It is not a short, easy and cheap journey. It is a long, difficult and expensive one. We need to dedicate ourselves and start asking the right questions. This is the single most important thing I think should be improved upon.

What has been the challenge, and how do you think government can come in?

I think the challenge is a systemic one. There are so many challenges. I don’t usually like saying this because that is what everybody says, but everybody is saying it because it is the truth that funding is a big challenge. We are all saying it but the question is where does the funding come from, where is the funding used and how is it used? I will love a situation where health sector gets lot more funding, labs and diagnostics. This is not an anecdote but people say that it appears to be an anecdote but it is the fact- we say that over 70 per cent of medical decisions requires some form of diagnosis and yet about two per cent of fund on health are spent on lab diagnostics. Does that make sense? So, I am appealing for two things. First, the health care spending should be increased. Within the health care spending also, investment in diagnostics sector should also be increased because we need to have quality diagnostics to know what is wrong with us.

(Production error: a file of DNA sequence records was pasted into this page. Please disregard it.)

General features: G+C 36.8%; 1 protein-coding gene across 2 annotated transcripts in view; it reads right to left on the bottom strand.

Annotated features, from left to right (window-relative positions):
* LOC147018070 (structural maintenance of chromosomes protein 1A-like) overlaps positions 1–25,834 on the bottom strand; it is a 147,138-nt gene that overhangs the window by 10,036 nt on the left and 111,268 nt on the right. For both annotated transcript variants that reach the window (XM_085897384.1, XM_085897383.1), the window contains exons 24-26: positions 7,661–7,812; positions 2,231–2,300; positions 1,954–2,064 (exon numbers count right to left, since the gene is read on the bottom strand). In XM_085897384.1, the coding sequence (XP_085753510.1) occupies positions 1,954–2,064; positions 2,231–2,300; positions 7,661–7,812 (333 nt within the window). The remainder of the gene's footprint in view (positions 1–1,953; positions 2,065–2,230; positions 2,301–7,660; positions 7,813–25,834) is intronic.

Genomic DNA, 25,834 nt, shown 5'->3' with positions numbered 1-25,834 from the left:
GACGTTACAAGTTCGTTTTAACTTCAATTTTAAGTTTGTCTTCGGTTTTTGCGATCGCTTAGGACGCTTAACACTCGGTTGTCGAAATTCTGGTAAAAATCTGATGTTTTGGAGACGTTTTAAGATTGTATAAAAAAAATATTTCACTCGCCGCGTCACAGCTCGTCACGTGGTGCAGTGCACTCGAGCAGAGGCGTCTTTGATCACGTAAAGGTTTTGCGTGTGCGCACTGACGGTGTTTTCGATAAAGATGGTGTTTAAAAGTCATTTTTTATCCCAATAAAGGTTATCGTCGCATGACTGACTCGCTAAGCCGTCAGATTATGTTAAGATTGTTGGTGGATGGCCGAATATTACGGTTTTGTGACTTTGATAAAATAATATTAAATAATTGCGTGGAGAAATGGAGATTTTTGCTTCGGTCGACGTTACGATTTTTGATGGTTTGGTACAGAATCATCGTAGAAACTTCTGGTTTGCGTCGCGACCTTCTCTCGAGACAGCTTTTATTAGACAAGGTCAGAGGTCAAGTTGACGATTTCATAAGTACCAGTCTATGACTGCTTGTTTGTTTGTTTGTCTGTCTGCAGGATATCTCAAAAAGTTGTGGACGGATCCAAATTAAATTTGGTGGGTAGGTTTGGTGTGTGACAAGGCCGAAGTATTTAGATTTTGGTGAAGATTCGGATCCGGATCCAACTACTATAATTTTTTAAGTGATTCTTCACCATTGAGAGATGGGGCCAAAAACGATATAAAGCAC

Are there other states you are talking to?

We are still in discussion with various state governments. Taraba State took up the challenge and I think it was a matter of right timing. I think we were that fortunate. We are hopeful that other state governments will partner with us. We believe in partnership because the government cannot do everything, it is impossible. There is nowhere in the world that government does everything. The best hospitals in the world have some private inputs. In this country we are still working towards that.